The one exception to this is if both the deceased and the co-tenant of the joint account were also co-signatories on a loan. In this case, the surviving owner of the joint account will be held liable for any remainder of the debt that cannot be paid off by the estate.

Man signing document

Tax Implications

Assuming the joint account is one with right of survivorship, as most are, then it will not attract a probate tax. However, there are three other separate taxes that the account will have a bearing on.

Estate Tax

The estate tax is a federal tax on the entirety of the deceased’s estate, also known as a gross estate. The gross estate includes both probate assets (those handled by a will) and non-probate assets (those not controlled by a will, such as jointly owned properties and life insurance payouts).

As a non-probate asset, joint bank accounts on death are subject to estate taxes. There are estate taxes on both the federal and state level, although the exact rate varies from state to state.

Inheritance Tax

Inheritance tax differs from estate tax in that it is a levy not on the entire estate, but on individual property or assets passed on to inheritors.  While the estate tax is paid out of the deceased’s estate, the inheritance tax is paid by each individual on their share of the inherited property.

In theory, this would also apply to the person who gains sole possession of a joint account. In practice, this tax is currently only applicable in six states: Nebraska, Iowa, Kentucky, Pennsylvania, Maryland, and New Jersey. The tax rate also depends on the proximity of the relationship of the inheritor to the deceased—a spouse, for example, often pays no tax.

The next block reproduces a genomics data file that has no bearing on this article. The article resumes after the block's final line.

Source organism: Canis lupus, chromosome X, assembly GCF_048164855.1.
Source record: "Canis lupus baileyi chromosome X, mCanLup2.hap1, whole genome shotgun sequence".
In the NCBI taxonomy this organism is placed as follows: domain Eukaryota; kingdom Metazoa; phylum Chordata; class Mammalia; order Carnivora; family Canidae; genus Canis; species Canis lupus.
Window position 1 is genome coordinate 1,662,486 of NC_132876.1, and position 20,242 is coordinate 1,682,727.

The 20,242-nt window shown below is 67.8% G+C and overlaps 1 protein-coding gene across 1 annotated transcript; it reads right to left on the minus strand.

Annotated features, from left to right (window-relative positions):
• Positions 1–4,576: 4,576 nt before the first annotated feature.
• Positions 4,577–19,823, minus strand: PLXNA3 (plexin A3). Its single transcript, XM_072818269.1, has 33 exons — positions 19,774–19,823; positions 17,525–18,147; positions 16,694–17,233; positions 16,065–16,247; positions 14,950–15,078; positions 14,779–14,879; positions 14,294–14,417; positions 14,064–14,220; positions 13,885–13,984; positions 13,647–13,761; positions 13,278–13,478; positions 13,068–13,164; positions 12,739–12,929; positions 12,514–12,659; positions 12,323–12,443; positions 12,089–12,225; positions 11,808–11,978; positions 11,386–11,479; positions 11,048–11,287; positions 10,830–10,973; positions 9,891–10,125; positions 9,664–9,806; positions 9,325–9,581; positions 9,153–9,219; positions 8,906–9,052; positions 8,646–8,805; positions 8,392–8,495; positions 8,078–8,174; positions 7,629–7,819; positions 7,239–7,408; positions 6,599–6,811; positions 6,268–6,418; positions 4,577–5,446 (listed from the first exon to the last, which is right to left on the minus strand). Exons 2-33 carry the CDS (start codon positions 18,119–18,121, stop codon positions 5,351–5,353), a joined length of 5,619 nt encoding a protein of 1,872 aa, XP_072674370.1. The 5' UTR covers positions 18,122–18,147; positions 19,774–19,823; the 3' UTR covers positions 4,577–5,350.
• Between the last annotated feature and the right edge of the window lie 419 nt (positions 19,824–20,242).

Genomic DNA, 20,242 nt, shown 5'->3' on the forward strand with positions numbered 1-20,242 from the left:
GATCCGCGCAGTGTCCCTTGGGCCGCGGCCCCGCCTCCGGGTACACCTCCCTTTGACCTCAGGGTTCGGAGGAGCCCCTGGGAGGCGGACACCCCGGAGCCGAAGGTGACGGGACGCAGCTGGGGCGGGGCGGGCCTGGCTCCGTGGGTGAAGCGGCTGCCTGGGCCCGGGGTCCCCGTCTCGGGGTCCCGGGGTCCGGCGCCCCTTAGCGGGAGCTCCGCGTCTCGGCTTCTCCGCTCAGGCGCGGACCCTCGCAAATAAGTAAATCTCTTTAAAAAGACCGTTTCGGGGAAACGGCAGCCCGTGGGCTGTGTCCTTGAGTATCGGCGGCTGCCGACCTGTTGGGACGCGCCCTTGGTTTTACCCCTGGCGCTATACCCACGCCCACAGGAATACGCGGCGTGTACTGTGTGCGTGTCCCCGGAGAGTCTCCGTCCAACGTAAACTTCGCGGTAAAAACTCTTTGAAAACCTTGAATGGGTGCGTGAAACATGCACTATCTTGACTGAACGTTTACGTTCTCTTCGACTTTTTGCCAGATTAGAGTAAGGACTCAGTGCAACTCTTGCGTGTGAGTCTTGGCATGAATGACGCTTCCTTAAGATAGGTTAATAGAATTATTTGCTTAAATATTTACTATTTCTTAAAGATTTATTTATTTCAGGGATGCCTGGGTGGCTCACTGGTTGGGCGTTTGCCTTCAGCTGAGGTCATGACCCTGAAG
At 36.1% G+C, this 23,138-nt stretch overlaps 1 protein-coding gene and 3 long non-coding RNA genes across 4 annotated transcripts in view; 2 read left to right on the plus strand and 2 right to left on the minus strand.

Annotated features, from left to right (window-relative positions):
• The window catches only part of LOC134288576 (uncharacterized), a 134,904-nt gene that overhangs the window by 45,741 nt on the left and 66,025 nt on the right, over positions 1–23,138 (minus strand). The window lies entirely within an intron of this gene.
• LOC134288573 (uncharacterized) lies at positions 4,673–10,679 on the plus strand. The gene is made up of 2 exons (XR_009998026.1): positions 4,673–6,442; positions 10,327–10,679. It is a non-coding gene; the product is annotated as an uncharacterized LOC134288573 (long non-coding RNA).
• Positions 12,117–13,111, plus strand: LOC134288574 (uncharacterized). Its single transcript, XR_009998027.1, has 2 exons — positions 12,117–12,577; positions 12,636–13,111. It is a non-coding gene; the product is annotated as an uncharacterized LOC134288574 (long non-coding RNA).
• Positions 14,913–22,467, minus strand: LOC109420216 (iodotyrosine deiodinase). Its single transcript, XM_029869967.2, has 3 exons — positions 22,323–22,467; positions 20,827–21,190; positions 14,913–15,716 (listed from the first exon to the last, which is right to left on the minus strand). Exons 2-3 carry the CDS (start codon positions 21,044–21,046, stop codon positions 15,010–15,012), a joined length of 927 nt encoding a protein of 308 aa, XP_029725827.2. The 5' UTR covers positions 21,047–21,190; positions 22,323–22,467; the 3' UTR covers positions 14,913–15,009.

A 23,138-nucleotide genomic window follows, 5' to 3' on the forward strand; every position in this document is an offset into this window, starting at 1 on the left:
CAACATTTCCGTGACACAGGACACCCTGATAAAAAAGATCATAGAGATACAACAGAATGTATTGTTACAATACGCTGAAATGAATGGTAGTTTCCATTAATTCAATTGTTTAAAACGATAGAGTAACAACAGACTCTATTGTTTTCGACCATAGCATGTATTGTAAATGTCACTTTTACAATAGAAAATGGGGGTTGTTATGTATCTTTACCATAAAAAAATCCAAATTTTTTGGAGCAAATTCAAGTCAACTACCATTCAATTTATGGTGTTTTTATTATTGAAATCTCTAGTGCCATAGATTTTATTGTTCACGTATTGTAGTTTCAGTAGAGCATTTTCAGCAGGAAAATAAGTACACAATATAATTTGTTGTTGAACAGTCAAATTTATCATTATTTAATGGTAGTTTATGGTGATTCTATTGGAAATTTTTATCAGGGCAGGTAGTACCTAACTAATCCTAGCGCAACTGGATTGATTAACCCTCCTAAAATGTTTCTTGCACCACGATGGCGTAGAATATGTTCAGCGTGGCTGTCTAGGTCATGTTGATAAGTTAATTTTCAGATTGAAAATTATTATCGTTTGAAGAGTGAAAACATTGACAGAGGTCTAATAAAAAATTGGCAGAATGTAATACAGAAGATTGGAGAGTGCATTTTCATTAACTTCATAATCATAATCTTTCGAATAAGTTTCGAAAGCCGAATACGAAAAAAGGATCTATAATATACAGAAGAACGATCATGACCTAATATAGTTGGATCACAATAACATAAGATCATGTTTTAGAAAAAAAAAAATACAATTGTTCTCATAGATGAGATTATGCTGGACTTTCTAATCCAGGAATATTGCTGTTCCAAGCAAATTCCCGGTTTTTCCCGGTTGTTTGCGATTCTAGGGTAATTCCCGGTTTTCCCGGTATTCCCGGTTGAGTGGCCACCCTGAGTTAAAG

Income Tax

In most cases, income tax will be negligible on a standard checking or savings account. However, if it’s a joint investment account with high returns, you’ll need to be careful with how you report any income generated.

The income generated before the death of the joint account tenant must be reported in the same way that it was in prior years. So, if both account holders reported 50% of the income each on their tax return, the same would be done on the deceased’s final tax return.

As soon as the joint account transfers to a single owner, however, that owner is then responsible for reporting the entirety of the income on their own income tax return.

Transfer certificate of title, last will and testament, and several 100 dollar bills

Avoiding Complications

The execution of a will can be a complicated, emotional affair, especially if not every document and asset has been managed properly. That’s why it’s vital to find out what kind of joint account you hold and to thoroughly document your intentions for the account before anything happens.

All it takes is one missed detail. Consider an example where a single family member is using a joint bank account to pay their elderly parent’s bills. They may inadvertently end up with all the money when something happens, causing friction with family members and others who feel entitled to their fair share. In the worst case scenario, it can result in lengthy and costly litigation brought about by the aggrieved parties.

Leave a Legacy, Not Confusion

Don’t leave a valuable estate open to interpretation. Hire a professional and meticulous estate planner that can take full care of you and your family. With over 20 years of experience, Queens probate lawyer Joseph A. Ledwidge PC can help executors, beneficiaries, estate holders, and trustees with a wide range of estate and probate matters.

Across New York, we deliver clients the outcomes they need at rates they can afford. Call (718) 276-6656 to find out how we can help you, too.